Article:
Books and Recent Publications


Practical Methods in Molecular Biology, Robert Schleif, Pieter Wensink, 1981, Springer-Verlag, New York. A cookbook of practical knowledge and methods used in molecular biology.

"Genetics and Molecular Biology" Johns Hopkins Press 2nd Ed. (1993). View or download the entire book in pdf format. (698 pages, 5.6 MB, Bookmarked). A graduate level textbook providing a rigorous and thoughtful presentation of the fundamentals of molecular biology.

"Analysis of Protein Structure and Function: A Beginner's Guide to CHARMM" Robert Schleif. View or download the entire book in pdf format (172 pages, 800 KB, Bookmarked). Describes the operation and use of CHARMM for molecular mechanics and molecular dynamics analysis of protein coordinates, energetics, and motions.

Scripts from "A Beginner's Guide to CHARMM" for downloading

"Elements of Biochemistry and Molecular Biology" Robert Schleif. This 100 page book in pdf format is written for advanced undergraduates or first year graduate students in Biology, Biochemistry, Chemistry, Physics, and Biophysics who desire a deeper understanding of some of the physical laws and principles that underlie much of Biology. The objective of the material is to help students develop a deeper understanding and an intuitive understanding of the principles involved. Ideal preparation for appreciating what the book offers would be completion of college level introductory courses in Calculus, Physics, Chemistry, and either Biology or Biochemistry. The book uses no mathematics beyond elementary calculus. Students’ appreciation of and understanding of some of the principles and phenomena will be assisted by their simulating phenomena on spreadsheets as developed and described in the text. These examples are described in sufficient detail that the spreadsheets may be constructed and utilized by novices. Throughout, interconnections between topics discussed in the book are noted as are connections to material not covered by the book. Approaches and strategies used in scientific research are both mentioned in passing and are inherent in the construction of much of the presentation.

Two Reviews of the Arabinose System

AraC Protein, Regulation of the L-arabinose Operon in Escherichia coli, and the Light Switch Mechanismof AraC Action, FEMS Microbiology Reviews 34, 779-798 (2010)

The AraC Protein: a Love-hate Relationship, Robert Schleif, BioEssays 25, 274-282 (2003)

Other Recent Papers

A Career's Work,the L-arabinose Operon: How it Functions and How We Learned it. EcoSal Plus 9:eESP-0012-(2021). https://doi.org/10.1128/ecosalplus.ESP-0012-2021.

Helical Behavior of the Interdomain Linker of the Escherichia coli AraC Protein, Matthew Brown, Robert Schleif, Biochemistry 58, 2867-2874 (2019). DOI: 10.1021/acs.biochem.9b00389

Arabinose Alters Both Local and Distal H-D Exchange Rates in the Escherichia coli AraC Transcriptional Regulator, Alexander Tischer, Matthew Brown, Robert Schleif, Matthew Auton, Biochemistry 58, 2875-2882 (2019). DOI: 10.1021/acs.biochem.9b00389

Lab and Teaching

Laboratory Members

Graduate Students: All have finished

Laboratory Methods

Methods Cards These describe in recipe format how to do many routine molecular biology and biochemistry procedures. View or download the set of 160 pages that print on 5" x 8" index cards. Ours were kept in a recipe box and each category was printed on card stock of a different color.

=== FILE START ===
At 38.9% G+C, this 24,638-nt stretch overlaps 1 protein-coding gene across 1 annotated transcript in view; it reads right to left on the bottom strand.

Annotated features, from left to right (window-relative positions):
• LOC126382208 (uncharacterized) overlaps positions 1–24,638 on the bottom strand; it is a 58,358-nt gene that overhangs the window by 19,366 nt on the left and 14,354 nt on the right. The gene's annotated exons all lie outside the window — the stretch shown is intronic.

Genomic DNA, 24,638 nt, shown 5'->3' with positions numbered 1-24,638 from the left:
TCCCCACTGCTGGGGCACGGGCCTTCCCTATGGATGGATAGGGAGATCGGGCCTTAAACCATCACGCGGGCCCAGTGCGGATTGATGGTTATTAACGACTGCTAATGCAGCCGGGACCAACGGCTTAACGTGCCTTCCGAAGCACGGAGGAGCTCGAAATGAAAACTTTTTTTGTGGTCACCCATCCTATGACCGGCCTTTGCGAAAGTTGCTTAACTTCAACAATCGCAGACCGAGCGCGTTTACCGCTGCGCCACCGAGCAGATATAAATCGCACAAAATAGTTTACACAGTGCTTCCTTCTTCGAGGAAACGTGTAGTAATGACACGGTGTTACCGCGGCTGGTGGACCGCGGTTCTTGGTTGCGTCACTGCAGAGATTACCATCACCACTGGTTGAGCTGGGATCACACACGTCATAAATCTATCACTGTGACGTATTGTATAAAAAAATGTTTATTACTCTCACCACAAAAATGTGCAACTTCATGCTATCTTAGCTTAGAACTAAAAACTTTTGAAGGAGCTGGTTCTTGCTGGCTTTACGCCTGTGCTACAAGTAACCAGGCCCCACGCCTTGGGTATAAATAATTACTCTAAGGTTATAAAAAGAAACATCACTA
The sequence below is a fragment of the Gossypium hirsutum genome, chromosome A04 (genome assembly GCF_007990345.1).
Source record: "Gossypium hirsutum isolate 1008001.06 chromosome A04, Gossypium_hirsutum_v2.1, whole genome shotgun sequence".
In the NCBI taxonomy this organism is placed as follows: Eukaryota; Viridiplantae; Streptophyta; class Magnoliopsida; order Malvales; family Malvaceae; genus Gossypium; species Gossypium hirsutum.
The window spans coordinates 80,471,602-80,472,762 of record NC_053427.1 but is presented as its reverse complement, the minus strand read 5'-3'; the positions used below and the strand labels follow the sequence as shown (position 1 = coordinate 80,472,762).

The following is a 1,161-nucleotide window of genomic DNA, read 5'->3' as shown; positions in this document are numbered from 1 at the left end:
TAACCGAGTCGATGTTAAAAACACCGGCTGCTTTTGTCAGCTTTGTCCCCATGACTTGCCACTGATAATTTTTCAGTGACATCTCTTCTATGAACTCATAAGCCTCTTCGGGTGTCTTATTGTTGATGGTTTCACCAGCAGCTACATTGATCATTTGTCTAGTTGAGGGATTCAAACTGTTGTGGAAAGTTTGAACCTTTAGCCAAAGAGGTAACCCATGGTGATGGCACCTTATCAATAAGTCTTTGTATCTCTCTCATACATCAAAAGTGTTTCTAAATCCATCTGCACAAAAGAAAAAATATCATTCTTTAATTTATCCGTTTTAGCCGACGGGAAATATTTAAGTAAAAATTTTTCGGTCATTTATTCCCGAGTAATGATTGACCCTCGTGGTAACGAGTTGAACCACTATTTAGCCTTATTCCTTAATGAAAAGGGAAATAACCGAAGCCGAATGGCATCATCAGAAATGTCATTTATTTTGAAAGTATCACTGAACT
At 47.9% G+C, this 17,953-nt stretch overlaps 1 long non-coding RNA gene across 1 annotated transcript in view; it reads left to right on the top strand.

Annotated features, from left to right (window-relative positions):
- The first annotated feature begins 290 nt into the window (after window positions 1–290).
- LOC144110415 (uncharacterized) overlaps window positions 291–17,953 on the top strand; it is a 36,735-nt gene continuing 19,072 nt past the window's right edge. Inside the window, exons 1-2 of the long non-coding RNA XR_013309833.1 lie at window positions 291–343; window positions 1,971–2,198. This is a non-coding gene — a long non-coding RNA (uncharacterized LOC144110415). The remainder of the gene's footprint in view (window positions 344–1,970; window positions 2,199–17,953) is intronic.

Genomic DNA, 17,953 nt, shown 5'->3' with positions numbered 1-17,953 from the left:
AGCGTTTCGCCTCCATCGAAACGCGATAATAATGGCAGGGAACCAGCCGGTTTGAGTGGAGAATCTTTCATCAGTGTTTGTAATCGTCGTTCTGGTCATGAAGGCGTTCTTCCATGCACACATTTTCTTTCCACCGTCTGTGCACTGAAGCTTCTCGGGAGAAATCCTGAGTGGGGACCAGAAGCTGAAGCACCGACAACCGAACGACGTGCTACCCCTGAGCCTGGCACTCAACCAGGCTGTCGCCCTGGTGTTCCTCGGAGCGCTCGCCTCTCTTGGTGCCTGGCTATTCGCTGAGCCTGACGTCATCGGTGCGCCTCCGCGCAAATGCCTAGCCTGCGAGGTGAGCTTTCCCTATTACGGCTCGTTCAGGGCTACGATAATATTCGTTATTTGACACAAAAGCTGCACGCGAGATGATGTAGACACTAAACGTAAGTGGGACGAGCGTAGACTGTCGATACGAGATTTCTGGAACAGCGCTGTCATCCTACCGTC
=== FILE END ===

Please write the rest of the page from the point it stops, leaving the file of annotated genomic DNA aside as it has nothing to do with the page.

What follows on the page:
A Biophysical View of Biology, 2021.

Quantitative Biology, 2019, Four Lectures on Nucleic Acid and Protein--Structure and Function

Schleif's Portion of Graduate Biophysical Chemistry, 020.674.644, 2018

Advanced Molecular Biology, which became Foundations and Applications of Mol. Bio. (2017)

Some Comments for Graduate Students

Ph.D. Students Graduated

Photographic: Some of my Better Pictures and A Few Tutorials

Best from 2011 and 2012 (10 images)

Random from 2013 (9 images)

Venice and the Dolomites (12 images)

Scottish Highlands and Inner Hebrides (17 images)

From Our Bedroom Window (10 images)

Scenes from Around Hopkins (8 images)

Yosemite (10 images)

From Fall to Winter in Maryland (5 images)

Longwood Botanic Gardens (8 images)

Iceland, primarily the Northern Coast (20 images)

Macros, 2018 (8 images)

Evenings around Baltimore, Towson, Fells Point, Hampden, Inner Harbor (12 images), 2018

Miscellaneous images, 2018 (9 images), 2018

Some computer art, 2019 (7 images)

Black and White 2020 (19 images)

Year of Covid Stay-at-home Images (21 images)

2021 A More Stay-at-home Images (15 images)

2021 B Still More Stay-at-home Images (15 images)

Winter 2021-22 (8 images)

2022 (10 images)

2023 (14 images)

The Principles Behind Digital Image Sharpening

Gamma, Perception, Posterization, and Raw Conversion

Sensing Violet: The Human Eye and Digital Cameras

Random, Tennis and Science

Tennis Outcomes Related to Probability of Winning Individual Points

Optimum Serving and Receiving Strategies in Tennis and Competetive Games in General

Optimum Poaching Strategy in Doubles Tennis

Affinity of Transcription Factor-RNAP Interactions

A Very Simple Derivation of the Boltzmann Distribution

Ligand Binding to an Homo-oligomeric Protein, Cooperativity, Macro and Micro Dissociation Constants

Dimer Binding Affinity in Terms of Monomer Binding Affinity

How to Give Powerpoint Presentations from an iPhone

Importing Each Character of a Text String Into a Separate Cell of Excel

Revised 16 jFebruary 2024 .